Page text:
Advance Directives for Dementia: Honoring Patient Wishes When You Don't Know What They Are

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It is important to communicate openly and encourage patients to plan for the unexpected.
It is important to communicate openly and encourage patients to plan for the unexpected.

The prevalence of dementia, estimated to affect 47 million individuals in 2015 and projected to more than triple to 132 million people by 2050,1 signifies a gaping need for more comprehensive advance care planning. Advance care directives were originally developed to provide guidance to family and healthcare practitioners about end-of-life decisions for patients faced with a terminal prognosis. Because of the extended time frame of dementia, however, the standard advance care directive applied to managing negative outcomes of disease is often left unconsidered as long as the patient still has cognition.

Dementia Is Different

In a commentary published in JAMA in December 2017, Gaster and Larson2 point out that advance care directives are not "helpful" within the context of loss of cognitive function, and typically address specific conditions that have more definable prognoses involving pain and loss of consciousness. Because quality of life in dementia can be maintained with assistance, family and caregivers have difficulty determining when and how end-of-life decisions should be made.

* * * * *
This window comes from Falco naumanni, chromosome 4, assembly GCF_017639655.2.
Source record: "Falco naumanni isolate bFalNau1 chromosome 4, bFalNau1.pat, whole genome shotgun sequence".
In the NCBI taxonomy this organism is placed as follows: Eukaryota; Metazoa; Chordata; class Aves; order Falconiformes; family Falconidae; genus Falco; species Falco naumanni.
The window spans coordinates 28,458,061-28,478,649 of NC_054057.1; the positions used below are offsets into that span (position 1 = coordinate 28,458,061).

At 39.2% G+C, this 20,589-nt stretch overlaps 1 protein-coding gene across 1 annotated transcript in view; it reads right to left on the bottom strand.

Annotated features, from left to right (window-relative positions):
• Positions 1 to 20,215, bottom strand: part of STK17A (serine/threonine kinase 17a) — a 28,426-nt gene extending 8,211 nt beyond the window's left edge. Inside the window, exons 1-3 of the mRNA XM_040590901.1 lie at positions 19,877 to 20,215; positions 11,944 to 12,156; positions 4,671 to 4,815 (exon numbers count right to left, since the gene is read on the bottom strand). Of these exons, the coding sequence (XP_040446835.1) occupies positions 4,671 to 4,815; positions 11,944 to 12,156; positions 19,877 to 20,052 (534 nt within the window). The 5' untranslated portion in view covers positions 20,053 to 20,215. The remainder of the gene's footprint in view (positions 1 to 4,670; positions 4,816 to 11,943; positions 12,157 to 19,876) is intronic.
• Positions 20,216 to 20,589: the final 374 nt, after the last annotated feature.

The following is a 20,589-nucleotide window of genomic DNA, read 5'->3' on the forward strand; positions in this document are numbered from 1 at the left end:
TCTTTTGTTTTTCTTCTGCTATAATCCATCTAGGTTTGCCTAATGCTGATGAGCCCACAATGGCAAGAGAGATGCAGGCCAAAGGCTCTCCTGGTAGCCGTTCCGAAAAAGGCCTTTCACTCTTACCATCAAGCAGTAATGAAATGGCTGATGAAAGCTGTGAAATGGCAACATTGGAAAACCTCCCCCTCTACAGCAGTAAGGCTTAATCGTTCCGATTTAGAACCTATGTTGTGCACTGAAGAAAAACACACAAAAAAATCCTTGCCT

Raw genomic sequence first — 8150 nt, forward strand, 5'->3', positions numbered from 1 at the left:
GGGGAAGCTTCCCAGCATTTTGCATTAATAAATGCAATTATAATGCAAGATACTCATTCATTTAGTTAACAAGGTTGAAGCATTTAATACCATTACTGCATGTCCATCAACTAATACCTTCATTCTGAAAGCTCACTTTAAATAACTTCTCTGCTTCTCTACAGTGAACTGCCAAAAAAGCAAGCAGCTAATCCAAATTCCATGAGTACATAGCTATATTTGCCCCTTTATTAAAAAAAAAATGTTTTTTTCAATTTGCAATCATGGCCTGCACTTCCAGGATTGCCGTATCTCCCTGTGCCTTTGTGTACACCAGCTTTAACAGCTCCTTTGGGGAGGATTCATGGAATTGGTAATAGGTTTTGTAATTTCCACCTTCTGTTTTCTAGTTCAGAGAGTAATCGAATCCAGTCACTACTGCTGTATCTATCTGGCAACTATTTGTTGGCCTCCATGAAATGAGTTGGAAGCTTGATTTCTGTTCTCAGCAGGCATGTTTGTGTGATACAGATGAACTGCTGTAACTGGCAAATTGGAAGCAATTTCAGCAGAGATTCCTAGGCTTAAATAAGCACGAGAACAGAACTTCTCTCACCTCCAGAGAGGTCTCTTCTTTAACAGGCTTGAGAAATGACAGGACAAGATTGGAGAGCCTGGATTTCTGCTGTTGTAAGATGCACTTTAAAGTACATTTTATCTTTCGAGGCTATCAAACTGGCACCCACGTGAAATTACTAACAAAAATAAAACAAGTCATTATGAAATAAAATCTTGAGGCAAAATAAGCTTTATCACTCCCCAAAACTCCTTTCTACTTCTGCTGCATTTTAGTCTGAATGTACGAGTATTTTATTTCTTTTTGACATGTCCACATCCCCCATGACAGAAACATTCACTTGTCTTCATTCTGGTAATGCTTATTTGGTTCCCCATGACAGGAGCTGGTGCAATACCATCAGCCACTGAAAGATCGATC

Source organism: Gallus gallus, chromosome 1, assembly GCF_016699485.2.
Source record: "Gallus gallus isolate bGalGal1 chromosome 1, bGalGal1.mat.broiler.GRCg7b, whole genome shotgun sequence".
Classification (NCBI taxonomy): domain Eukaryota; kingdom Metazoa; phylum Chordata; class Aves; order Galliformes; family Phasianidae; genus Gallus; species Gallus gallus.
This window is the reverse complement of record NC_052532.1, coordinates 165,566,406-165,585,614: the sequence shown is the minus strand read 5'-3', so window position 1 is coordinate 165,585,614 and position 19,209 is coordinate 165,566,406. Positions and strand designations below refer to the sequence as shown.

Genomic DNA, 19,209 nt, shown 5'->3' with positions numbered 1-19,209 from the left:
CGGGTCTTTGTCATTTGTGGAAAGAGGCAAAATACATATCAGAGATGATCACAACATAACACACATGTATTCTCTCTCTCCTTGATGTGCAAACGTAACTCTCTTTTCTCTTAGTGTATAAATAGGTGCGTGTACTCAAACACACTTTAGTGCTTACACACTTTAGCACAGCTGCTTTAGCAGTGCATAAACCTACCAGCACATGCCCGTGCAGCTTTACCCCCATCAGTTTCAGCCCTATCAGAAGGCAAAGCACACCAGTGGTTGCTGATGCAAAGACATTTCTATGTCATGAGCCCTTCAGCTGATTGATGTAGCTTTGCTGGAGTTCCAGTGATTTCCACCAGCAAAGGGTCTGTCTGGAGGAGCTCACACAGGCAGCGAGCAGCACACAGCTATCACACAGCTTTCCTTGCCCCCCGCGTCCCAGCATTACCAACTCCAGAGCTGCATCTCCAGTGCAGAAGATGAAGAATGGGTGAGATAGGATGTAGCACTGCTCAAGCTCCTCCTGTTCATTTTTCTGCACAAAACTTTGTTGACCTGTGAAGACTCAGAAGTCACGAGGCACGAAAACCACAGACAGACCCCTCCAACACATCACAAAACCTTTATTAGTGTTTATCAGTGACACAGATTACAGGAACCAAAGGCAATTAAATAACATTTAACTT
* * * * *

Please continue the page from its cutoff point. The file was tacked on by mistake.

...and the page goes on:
"Ideally, a discussion with a patient about their own future care should occur before someone shows signs of cognitive impairment, because the ability of people to imagine a future state of themselves, and predict what the goals of care they would want for themselves in that future state, is a complex mental process," Barak Gaster, MD, professor of medicine at the University of Washington, told Neurology Advisor. "This type of mental imagining very quickly becomes too difficult for someone even in the early stages of loss of cognitive function. Ideally, such guidance would be given in the 5 to 10 years before the onset of dementia. It really ought to be something that everyone considers when they hit the age of 65 or 70."

The commentary points to specific features of an advance care directive targeted at the potential for developing dementia that adjusts to cognitive changes and takes into account patient beliefs and attitudes before the disease manifests.2 They advocate for a list of defined milestones for mild, moderate, and severe dementia, asking individuals to choose specific goals for care at each: to live as long as they could with interventions (or without), to receive care only where they are currently housed (and not be sent to the hospital), or to receive comfort measures only.

Philip McCallion, PhD, professor and director of the Temple School of Social Work in Philadelphia, Pennsylvania, concurred. "The earlier we start thinking about what someone's wishes and desires will be, the better. For people with intellectual disabilities, this is at the core of the person-centered planning philosophy underlying care, so needs and wants in general are often well established," he told Neurology Advisor. "An additional step relevant to advanced care is establishing who the most important people are that an individual would like involved in decision-making and what they would hope for in their last days," he said.